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In Re: Arumuga thevar - Court Judgment

LegalCrystal Citation
SubjectCriminal
CourtChennai
Decided On
Reported in(1942)2MLJ613
AppellantIn Re: Arumuga thevar
Excerpt:
- - 4. needless to say, before passing an order under section 106, the magistrate should be satisfied that it is necessary to require the accused person to execute a bond for keeping the peace, i. , the magistrate should be satisfied that if he does not call upon the accused to furnish such a bond there is a likelihood that there will be breaches of the peace in future......with a just order.3. this case was admitted with regard to the order passed under section 106, criminal procedure code. it is generally undesirable where a person is charged with some petty offence, to tack on to some small sentence of fine an order under section 106, which in most cases, in view of the poverty of the accused persons would necessitate their remaining in jail for a long period which very much exceeded the punishment legally permissible for the offence of which the accused were charged. an order under section 106 is of course legally permissible, but should be used very sparingly in such cases.4. needless to say, before passing an order under section 106, the magistrate should be satisfied that it is necessary to require the accused person to execute a bond for keeping.....
Judgment:
ORDER

Horwill, J.

1. The petitioner has been fined Rs. 20 under Section 3, Clause (12) of the Town Nuisance Act. He has also been bound over under Section 106, Criminal Procedure Code, to execute a bond for keeping the peace for a period of two years.

2. In revision I do not find any reason for not accepting the finding of fact that the petitioner was drunk and disorderly on the day in question. It is pointed out that such an offence is not a cognizable one and that P.W. 1 should himself have filed the complaint and not the police. However that may be, that cannot be a sufficient reason for interfering in revision with a just order.

3. This case was admitted with regard to the order passed under Section 106, Criminal Procedure Code. It is generally undesirable where a person is charged with some petty offence, to tack on to some small sentence of fine an order under Section 106, which in most cases, in view of the poverty of the accused persons would necessitate their remaining in jail for a long period which very much exceeded the punishment legally permissible for the offence of which the accused were charged. An order under Section 106 is of course legally permissible, but should be used Very sparingly in such cases.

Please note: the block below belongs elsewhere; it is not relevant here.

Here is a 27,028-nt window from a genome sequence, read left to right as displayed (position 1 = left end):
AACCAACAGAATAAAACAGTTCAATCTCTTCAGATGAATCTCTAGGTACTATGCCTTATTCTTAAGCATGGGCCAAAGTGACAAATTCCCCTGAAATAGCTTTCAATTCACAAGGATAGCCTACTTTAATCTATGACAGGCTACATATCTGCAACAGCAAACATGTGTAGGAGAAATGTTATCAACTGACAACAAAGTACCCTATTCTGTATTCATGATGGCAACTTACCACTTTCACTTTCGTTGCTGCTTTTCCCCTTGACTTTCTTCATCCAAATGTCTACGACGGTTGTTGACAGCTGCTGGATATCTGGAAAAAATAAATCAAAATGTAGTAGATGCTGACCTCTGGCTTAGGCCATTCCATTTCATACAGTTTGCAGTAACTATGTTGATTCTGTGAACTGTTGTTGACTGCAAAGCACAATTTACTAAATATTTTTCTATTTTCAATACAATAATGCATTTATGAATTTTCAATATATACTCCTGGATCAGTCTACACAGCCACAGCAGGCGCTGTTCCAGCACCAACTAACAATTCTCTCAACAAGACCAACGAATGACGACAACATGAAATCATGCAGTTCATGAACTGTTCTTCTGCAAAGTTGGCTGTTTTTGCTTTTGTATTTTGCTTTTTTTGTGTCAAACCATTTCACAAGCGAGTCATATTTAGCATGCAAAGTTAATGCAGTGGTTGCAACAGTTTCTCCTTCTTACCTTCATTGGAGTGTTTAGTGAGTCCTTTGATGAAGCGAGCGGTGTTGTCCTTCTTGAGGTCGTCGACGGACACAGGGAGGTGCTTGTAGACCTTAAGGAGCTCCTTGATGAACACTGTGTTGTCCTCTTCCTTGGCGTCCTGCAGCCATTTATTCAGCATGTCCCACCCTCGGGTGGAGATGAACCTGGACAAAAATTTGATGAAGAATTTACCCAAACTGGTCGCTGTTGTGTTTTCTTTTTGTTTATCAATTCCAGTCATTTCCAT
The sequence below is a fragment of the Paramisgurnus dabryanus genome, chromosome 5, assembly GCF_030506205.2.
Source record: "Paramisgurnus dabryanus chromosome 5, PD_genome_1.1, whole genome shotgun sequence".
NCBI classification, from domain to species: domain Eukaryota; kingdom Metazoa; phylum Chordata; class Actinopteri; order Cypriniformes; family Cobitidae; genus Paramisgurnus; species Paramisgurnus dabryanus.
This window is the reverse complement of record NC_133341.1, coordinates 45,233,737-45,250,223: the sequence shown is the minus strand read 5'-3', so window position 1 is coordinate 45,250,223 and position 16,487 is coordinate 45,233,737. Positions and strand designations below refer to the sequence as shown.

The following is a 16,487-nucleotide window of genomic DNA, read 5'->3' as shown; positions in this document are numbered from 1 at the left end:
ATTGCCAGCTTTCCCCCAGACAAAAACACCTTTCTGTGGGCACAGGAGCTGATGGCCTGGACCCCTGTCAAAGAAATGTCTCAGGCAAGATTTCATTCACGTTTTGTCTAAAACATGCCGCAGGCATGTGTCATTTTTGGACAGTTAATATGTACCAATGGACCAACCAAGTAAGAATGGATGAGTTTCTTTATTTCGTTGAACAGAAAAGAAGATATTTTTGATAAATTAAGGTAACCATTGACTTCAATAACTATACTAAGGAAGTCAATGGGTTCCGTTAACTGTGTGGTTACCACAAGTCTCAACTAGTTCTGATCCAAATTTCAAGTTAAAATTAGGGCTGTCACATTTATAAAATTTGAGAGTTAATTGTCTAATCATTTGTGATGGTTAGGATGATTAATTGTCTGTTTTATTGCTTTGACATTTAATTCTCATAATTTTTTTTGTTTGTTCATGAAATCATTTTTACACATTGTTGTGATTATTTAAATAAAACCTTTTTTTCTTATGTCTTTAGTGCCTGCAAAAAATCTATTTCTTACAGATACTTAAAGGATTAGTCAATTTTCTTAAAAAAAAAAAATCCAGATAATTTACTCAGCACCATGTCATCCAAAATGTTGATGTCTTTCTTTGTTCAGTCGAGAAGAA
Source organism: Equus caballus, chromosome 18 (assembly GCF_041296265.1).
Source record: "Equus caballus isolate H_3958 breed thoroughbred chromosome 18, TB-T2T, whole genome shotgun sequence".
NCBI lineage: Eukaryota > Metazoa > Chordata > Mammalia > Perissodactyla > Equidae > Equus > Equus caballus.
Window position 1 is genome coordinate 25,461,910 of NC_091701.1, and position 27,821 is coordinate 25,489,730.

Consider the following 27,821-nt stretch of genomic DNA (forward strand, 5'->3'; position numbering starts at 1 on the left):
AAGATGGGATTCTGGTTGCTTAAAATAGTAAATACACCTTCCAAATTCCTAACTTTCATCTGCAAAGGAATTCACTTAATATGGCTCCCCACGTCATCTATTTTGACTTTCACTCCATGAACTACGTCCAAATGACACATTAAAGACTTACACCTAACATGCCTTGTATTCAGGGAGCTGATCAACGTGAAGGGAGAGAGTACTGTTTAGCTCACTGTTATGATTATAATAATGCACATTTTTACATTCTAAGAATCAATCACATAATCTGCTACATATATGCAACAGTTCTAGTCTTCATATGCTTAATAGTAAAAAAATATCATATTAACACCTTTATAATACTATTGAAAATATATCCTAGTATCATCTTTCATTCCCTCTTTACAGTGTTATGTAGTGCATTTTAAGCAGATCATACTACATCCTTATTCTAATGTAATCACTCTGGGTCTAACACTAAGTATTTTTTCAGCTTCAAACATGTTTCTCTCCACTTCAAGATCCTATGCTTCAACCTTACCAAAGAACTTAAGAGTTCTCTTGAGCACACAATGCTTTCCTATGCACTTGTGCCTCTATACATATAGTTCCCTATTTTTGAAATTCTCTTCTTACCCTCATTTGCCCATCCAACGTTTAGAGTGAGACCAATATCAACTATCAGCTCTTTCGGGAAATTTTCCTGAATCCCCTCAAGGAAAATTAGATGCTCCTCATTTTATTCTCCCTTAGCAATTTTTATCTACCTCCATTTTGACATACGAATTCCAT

4. Needless to say, before passing an order under Section 106, the Magistrate should be satisfied that it is necessary to require the accused person to execute a bond for keeping the peace, i.e., the Magistrate should be satisfied that if he does not call upon the accused to furnish such a bond there is a likelihood that there will be breaches of the peace in future. It is difficult for the Magistrate to come to such a conclusion on a solitary instance of disorderliness where the evidence is of a very simple nature. The evidence in this case does not at all disclose that the accused is likely to do something similar in the future. ,

5. In deciding whether an order under Section 106, Criminal Procedure Code, should be passed or not, the Magistrate must moreover consider only legal evidence. He should not act on statements made by the prosecution from the Bar. Finally, even if all the evidence justifying an order under Section 106 Criminal Procedure Code were available, the order requiring the accused to furnish a bond for keeping the peace for a period of two years is out of all proportion to the gravity of the offence committed.

6. The petition is allowed with regard to the order under Section 106, Criminal Procedure Code, which is set aside. The order as to fine and in default as to imprisonment will stand.


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